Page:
Ralph, I am appreciative that
you made a communication into this discussion. (see
My position is that a National
Project to establish the knowledge sciences would allow all who might
lead us into something more functional and useful, to lead. My position is that the nation suffers because of
the control of the standard’s process narrow business interests and
because of the legacy where many of the academic issues are confused. John Sowa’s position is similar in many respects,
as is yours, Ralph. We all make compromises
that we would rather not. You once told me that
you would have preferred to work with Topic Maps but that you had to
work with RDF in order to get the work with the web services working
Certainly Top Quadrant would be one
of the leaders. You and your group has been an
excellent leader even in the less than optimal development environment
that we have been dealing with for over a decade.
Why not work to change the
conditions under which we work? Is this
possible, and still bring forward those systems that are deployed or
which are close to being deployed. Is there an
agreement that things could be much better in terms of developing the
best systems for e-government.
The knowledge sharing foundation concept would provide a
proving ground for concepts, and would establish transparency on what
does not work, and what has not been able to demonstrate results that
are consistent with expectations. I originally
proposed a Manhattan Type Project related to knowledge management and
knowledge representation in 1993.
Four additional comments about
your thoughtful communication:
One: Regarding our freedom and the
concept of a Democracy
communication  contained the following:
statement “An ontology can be
merely a set of well defined concepts, without logic. ”
may be a true statement, but it is irrelevant
the other hand -- which is the hand holding the money that funds
projects like ONTAC -- formal ontology can be applied to the task of
*legislating* how various computer programs are specified to handle the
much narrower, much more specialized, and very much more precise
categories that are implemented in computer systems that are required
The rest of John’s communication
 demonstrates good synthesis over what is possible
given the situation with funding and with the types of very poor peer
review that has been demonstrated over the past decade.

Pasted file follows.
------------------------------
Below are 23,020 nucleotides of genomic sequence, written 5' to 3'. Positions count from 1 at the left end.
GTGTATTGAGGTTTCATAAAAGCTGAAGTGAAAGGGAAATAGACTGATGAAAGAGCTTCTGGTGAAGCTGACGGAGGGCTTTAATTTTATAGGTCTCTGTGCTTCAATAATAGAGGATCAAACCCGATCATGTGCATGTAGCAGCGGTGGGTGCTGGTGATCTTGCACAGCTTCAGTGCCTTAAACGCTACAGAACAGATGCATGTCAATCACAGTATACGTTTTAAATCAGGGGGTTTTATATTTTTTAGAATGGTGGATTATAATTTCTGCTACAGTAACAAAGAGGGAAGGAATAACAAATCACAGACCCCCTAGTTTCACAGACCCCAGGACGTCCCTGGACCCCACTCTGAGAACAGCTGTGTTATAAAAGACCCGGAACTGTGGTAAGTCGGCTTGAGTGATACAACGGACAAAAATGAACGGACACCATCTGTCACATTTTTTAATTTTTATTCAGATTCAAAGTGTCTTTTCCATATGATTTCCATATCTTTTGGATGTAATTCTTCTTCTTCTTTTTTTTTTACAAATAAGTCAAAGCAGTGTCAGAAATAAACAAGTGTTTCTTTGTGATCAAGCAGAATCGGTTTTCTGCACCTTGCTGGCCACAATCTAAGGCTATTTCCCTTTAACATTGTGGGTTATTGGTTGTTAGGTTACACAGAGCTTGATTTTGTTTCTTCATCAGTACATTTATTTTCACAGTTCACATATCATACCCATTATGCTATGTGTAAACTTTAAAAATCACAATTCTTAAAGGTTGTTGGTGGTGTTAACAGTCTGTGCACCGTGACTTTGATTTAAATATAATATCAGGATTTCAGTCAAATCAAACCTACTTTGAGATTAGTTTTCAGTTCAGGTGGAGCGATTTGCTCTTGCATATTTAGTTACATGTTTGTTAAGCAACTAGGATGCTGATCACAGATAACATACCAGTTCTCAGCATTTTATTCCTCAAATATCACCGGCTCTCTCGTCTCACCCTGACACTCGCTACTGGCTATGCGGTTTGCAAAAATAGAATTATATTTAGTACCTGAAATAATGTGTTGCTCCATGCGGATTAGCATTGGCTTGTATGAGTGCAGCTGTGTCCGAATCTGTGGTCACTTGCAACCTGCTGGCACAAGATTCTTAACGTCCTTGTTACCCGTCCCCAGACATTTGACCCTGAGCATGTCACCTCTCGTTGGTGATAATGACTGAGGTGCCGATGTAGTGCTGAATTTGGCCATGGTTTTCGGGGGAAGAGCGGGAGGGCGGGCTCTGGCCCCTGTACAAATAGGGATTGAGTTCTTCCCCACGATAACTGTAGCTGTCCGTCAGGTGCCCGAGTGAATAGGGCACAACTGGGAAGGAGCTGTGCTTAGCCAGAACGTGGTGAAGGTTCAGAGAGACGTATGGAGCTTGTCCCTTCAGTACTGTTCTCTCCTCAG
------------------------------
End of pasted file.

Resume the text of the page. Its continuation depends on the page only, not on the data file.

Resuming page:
( see case study)
By poor peer review, I specifically
mean specific individuals who have disallowed diversity, taken a narrow
viewpoint, assumed an king like role of authority (example: Hendler at
Univ of MD), and (also specifically) slowed down the progress on Topic
Map type systems. (Again for those who do not
follow this history between the RDF/Tim Berners-Lee’s Layer cake model
verses a Topic Map model; the difference has to do with the role of
human’s in making interpretations.)
My response  is out of great personal frustration, awareness of
many others who are in the same state as I am in.
Two: On the modified Tim Berners-Lee’s Layer Cake Model of
the Semantic Web architecture
In your note you make reference
to a recent TBL’s talk
Tim Berners-Lee's talk at
And I find something that is
barely comprehensible. There is almost no
organization to what I find at this URL. What
is there can be understood only if you are part of an in-crowd, in my
opinion. And, there is no mention of Topic Maps
or any other standard other than the one his group (the W3C) is pushing. There is no description of problems that are faced
by the community that is working on the new technologies.
Ralph, you mentioned that the layer
cake was modified. How? I
do not see any changes to this misfortunate diagram (criticized by John
Sowa on many occasions).
Three: On reasoning engines
One of the
most forward-looking aspects of our current work is in pluggable
architecture for reasoning engines. The goal is to be able to use
different types of reasoning over a given knowledgebase combining, for
example, probabilistic (Bayesian) reasoning with rule-based reasoning.
this morning from a colleague: “Similar situation here.
We are all in the same boat. There are
many signs that the tyranny is beginning to end, despite lots of
Given that this is an area that
I feel that the W3C makes profound mistakes in, and the Topic Maps
conventions do not, I would like to know why you feel that there is
Four: On my position
Many people know me, and my
positions. In the meeting at GSA, and other
places, we have seen the continual influence and dominate control by
individuals who admit that their interests are in making money through
consulting. We have seen the language at the
GSA meetings become about “lines of business” as opposed to “processes”.
This “lines of business” language
occurs in a larger context, as John pointed on in private
correspondence. This context is the failures of
our government to stop War Profiteering.
In Virginia, my state issued
drivers license has my identification as a “customer” rather than as a
“citizen”. For me this simple use of language
tells it all.